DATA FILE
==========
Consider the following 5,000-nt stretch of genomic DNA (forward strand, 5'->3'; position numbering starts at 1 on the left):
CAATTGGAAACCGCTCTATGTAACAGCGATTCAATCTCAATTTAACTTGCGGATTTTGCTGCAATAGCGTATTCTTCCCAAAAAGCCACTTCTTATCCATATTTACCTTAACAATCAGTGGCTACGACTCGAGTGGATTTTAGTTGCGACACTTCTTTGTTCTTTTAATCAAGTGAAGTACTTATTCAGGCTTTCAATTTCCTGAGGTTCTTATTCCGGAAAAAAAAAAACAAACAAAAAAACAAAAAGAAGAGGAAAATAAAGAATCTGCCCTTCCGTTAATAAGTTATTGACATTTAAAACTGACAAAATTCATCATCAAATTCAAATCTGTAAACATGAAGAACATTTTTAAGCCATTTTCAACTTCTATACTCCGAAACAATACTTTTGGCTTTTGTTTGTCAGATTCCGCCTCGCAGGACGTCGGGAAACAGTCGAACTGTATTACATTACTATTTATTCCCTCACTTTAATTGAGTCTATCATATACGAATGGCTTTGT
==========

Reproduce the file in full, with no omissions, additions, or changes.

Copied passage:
Consider the following 5,000-nt stretch of genomic DNA (forward strand, 5'->3'; position numbering starts at 1 on the left):
CAATTGGAAACCGCTCTATGTAACAGCGATTCAATCTCAATTTAACTTGCGGATTTTGCTGCAATAGCGTATTCTTCCCAAAAAGCCACTTCTTATCCATATTTACCTTAACAATCAGTGGCTACGACTCGAGTGGATTTTAGTTGCGACACTTCTTTGTTCTTTTAATCAAGTGAAGTACTTATTCAGGCTTTCAATTTCCTGAGGTTCTTATTCCGGAAAAAAAAAAACAAACAAAAAAACAAAAAGAAGAGGAAAATAAAGAATCTGCCCTTCCGTTAATAAGTTATTGACATTTAAAACTGACAAAATTCATCATCAAATTCAAATCTGTAAACATGAAGAACATTTTTAAGCCATTTTCAACTTCTATACTCCGAAACAATACTTTTGGCTTTTGTTTGTCAGATTCCGCCTCGCAGGACGTCGGGAAACAGTCGAACTGTATTACATTACTATTTATTCCCTCACTTTAATTGAGTCTATCATATACGAATGGCTTTGT